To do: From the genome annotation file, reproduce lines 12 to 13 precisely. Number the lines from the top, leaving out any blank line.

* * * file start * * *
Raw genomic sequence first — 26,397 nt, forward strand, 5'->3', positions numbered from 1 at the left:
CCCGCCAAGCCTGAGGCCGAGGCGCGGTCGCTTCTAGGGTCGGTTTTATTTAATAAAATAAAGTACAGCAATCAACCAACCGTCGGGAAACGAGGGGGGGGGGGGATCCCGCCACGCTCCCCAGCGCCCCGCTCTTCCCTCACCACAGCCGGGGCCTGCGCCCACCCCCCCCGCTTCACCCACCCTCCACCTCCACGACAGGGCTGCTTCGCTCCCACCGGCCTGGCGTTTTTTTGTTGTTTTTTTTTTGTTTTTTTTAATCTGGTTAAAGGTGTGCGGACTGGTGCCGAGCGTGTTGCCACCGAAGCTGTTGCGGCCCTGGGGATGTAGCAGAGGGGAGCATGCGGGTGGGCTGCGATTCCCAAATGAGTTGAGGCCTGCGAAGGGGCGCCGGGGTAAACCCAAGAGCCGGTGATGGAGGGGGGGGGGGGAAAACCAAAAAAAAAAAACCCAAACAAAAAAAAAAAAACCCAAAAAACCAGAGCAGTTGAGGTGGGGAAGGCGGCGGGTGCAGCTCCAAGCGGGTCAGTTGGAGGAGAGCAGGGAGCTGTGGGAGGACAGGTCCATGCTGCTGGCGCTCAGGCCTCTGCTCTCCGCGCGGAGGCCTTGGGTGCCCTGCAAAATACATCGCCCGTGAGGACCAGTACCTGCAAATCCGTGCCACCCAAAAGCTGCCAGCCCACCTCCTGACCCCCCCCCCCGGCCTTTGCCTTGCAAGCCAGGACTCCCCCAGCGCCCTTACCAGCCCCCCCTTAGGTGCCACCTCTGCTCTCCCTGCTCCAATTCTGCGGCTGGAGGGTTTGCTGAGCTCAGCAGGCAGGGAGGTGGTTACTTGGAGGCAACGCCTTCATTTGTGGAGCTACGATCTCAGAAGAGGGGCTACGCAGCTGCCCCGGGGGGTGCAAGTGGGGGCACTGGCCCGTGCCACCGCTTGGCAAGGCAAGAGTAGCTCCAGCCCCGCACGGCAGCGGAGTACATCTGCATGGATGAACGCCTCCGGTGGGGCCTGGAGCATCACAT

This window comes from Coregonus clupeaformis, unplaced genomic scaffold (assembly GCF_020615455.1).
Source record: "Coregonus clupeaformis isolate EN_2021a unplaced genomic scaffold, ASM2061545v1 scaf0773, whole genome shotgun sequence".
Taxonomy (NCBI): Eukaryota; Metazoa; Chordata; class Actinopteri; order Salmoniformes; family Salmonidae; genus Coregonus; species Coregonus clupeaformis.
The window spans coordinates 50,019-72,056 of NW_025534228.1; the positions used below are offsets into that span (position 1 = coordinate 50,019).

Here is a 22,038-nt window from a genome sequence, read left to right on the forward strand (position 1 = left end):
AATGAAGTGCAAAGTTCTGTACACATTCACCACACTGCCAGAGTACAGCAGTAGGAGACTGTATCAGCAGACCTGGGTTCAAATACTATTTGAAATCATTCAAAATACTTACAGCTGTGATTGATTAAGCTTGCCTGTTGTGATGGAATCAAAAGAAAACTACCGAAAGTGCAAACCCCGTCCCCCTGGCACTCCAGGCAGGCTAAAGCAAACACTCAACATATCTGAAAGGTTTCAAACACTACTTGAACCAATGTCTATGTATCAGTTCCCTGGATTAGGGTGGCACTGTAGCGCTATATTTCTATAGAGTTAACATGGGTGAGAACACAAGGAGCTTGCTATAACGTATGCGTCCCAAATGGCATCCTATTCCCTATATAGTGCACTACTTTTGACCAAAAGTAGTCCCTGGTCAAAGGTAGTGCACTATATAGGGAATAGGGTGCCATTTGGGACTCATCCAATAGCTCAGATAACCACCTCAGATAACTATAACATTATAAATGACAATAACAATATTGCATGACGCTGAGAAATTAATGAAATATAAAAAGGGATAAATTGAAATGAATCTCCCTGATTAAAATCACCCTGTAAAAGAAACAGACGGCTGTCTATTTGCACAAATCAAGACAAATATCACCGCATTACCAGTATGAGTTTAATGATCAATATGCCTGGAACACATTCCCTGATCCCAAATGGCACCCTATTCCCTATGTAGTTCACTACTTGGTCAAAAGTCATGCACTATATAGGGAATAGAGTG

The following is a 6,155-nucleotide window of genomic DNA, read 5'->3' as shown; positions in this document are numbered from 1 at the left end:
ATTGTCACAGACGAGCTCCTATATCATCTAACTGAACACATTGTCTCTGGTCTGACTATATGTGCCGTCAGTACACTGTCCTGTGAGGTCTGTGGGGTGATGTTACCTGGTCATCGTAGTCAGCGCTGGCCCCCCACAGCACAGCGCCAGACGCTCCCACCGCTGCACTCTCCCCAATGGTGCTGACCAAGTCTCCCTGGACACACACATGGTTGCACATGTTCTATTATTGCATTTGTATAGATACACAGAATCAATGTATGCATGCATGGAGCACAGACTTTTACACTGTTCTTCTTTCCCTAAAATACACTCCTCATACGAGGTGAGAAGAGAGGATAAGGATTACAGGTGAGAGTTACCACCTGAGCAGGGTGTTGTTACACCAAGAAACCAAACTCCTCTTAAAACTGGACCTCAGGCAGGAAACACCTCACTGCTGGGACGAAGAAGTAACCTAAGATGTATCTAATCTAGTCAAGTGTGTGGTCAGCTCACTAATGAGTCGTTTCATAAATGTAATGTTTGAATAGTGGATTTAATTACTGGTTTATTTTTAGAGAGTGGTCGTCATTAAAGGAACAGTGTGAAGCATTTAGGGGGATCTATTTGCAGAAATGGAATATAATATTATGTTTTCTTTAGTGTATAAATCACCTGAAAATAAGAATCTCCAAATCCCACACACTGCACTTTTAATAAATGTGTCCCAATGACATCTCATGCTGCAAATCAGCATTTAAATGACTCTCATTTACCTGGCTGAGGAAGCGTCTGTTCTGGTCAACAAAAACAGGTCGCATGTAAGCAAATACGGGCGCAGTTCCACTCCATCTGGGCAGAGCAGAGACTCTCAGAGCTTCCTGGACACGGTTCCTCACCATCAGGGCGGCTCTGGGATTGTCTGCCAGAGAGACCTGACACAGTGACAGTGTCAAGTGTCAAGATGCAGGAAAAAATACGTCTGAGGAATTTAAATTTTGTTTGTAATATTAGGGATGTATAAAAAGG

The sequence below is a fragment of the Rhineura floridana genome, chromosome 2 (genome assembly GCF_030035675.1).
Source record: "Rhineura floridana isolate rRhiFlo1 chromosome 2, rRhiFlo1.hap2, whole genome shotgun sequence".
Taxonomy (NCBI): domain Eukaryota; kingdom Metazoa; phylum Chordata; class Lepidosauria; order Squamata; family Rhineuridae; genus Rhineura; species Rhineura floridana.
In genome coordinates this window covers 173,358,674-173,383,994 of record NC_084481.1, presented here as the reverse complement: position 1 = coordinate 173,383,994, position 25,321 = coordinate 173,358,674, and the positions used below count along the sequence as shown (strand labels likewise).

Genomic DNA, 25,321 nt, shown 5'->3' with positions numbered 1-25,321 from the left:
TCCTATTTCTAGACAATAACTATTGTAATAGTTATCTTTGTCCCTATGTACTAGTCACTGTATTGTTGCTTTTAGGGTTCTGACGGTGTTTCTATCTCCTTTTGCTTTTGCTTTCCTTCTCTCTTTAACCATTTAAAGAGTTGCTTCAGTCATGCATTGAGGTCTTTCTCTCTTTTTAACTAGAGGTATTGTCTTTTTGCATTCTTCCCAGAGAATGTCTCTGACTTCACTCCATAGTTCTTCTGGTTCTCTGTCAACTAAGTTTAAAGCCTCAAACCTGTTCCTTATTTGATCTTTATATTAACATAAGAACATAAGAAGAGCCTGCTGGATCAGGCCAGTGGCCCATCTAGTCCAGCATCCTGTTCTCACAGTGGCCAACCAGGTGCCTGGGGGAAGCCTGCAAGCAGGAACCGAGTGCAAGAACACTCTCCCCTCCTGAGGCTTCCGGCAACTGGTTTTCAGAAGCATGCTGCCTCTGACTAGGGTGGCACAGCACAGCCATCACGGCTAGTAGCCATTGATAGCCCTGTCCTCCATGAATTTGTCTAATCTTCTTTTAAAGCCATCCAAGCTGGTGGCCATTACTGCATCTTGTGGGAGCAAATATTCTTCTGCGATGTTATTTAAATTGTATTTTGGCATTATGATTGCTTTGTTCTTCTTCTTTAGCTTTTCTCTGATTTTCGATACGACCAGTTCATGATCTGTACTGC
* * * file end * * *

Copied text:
Source record: "Rhineura floridana isolate rRhiFlo1 chromosome 2, rRhiFlo1.hap2, whole genome shotgun sequence".
Taxonomy (NCBI): domain Eukaryota; kingdom Metazoa; phylum Chordata; class Lepidosauria; order Squamata; family Rhineuridae; genus Rhineura; species Rhineura floridana.